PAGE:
Review by Felix on February 4, 2020.
Enthroned are still a great band, but they were a real force at the beginning of their career. Their debut "Prophecies of Pagan Fire" was a very powerful and promising statement, even though it delivered trace elements of naivety. The further albums also reached a good or even brilliant level. Lord Sabathan played a prominent role on these works and here he returns (not for the first time) with Slaughter Messiah. Or, to be more concrete, the spirit of early Enthroned reappears. Jagged riffs flirt with black leads, pure vehemence is combined with malignant nagging and high-pitched screams send ice-cold shivers down the spine. This is the red-hot sound of the underground that will never die, because it has this pristine passion, this fascinating negativity, the brutal yet artistic component that blows away the daily shit.
Atmospheric parts are of minor relevance, but the formidable "Bells of Damnation" touches the less swift yet still violent side of black metal. Surprise, surprise, bells ring and an excessive mid-tempo section reveals its destructive power. The entire production reminds the listener of the aforementioned Belgian black metal pioneers, but this is no act of imitation. Sabathan just sticks to his guns and three of four compositions show his unbroken mentality. The fourth track presents a Bathory cover, but it rather sounds like an old Bulldozer demo. In other words, this version is the final proof that the pretty crazy Italian trio was heavily influenced by Quorthon (R.I.P.) - but I guess, this is nothing new. "Die in Fire" does not belong to my most favourite tracks of Bathory, but even if this were the case, I would prefer an EP with four brand new tracks. This applies especially to bands like Slaughter Messiah that do not lack creativity and energy. Hell yes, Slaughter Messiah have forged two perfect tracks that possess everything a song needs to fulfil all requirements in terms of misanthropic black metal.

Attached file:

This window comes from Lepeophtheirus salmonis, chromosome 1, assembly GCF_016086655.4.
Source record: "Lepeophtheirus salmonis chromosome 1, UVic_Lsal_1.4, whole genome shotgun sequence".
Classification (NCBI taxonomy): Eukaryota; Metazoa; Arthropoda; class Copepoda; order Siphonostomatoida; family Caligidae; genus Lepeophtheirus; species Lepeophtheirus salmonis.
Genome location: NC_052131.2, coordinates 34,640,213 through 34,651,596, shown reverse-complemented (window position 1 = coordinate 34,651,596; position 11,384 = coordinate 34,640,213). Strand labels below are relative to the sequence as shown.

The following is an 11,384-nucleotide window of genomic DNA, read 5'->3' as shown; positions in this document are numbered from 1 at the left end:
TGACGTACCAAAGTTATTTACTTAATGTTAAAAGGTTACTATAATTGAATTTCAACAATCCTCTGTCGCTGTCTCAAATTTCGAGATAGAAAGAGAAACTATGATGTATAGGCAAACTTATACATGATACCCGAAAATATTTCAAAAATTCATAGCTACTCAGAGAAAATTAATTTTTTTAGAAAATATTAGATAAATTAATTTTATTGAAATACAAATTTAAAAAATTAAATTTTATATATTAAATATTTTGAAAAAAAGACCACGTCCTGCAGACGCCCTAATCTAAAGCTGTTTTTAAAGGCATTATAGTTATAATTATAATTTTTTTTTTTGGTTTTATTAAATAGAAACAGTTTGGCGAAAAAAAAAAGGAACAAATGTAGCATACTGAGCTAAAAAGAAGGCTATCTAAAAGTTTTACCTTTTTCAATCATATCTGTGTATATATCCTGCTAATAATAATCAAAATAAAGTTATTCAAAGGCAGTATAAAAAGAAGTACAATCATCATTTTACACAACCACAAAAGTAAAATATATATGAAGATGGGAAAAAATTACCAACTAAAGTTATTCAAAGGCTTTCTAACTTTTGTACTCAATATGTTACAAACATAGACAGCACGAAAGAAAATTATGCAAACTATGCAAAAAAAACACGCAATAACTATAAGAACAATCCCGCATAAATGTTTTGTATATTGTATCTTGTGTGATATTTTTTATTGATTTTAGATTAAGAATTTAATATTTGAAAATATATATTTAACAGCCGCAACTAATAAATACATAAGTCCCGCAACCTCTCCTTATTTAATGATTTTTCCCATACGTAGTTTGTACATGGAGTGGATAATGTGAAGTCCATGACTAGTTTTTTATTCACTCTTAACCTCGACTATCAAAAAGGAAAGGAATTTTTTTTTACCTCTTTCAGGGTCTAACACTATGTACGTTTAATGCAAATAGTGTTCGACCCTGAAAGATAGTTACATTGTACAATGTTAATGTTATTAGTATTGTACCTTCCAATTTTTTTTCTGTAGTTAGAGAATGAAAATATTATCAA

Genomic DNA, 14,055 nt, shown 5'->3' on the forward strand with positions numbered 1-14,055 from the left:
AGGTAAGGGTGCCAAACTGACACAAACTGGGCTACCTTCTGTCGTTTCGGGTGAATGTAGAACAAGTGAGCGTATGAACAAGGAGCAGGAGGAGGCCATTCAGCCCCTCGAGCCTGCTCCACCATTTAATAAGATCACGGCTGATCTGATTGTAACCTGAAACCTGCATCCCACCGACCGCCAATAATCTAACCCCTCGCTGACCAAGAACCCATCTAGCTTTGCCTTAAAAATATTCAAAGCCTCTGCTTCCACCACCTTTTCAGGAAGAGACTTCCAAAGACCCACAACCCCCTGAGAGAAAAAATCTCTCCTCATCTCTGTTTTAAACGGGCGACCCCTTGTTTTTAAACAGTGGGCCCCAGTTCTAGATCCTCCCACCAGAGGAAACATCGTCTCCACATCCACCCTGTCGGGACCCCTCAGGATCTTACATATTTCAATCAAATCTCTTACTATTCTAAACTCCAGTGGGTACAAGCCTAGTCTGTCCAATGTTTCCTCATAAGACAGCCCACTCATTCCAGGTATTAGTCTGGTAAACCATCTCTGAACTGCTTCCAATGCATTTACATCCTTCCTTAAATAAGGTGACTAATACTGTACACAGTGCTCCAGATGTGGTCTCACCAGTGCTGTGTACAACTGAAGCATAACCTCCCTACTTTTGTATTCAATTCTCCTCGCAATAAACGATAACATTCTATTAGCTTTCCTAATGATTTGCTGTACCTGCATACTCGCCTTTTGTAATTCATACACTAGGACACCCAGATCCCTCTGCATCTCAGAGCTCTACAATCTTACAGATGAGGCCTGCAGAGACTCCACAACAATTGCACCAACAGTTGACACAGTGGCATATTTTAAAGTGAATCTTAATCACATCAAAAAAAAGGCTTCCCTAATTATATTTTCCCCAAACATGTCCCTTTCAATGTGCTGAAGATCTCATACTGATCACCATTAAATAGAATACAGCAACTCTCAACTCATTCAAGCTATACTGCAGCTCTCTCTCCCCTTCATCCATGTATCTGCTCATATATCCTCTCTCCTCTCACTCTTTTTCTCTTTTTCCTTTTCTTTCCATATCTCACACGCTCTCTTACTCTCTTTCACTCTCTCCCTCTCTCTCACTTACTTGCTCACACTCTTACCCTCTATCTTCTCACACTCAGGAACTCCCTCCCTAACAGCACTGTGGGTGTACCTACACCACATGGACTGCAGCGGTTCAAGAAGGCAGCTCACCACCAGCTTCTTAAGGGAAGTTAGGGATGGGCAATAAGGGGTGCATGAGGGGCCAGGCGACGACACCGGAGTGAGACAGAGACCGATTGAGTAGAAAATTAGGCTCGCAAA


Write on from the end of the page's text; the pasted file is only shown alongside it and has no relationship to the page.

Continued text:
Both "Blasphemous Exhumation" and "Crypt of the Undead" rush over the land like a storm of steel while revealing exciting details in abundance. Usually, I am not a big fan of solos, but the 18-seconds-solo of the opener which sets in at 3:12 sounds absolutely immaculate. The imperious vocals of Lord Sabathan must be mentioned, too. He reaches his best form whenever the chorus of the first track forces its way: "Blasphemouuuuus Exhumatiooooon". The maximum pressure of "Crypt of the Undead" and its raw staccato riff at the beginning deliver further intriguing elements. No doubt, this horde knows how to celebrate a bloody feast in the slaughterhouse and so the dudes wear their band name justifiably. The dense and adequate production plays its part as well in order to make Morbid Re-Incantations to what it is: a demonstration of strength, might and violence. The re-incantation of the glorious songs of early Enthroned has been successful.
Rating: 9.1 out of 10295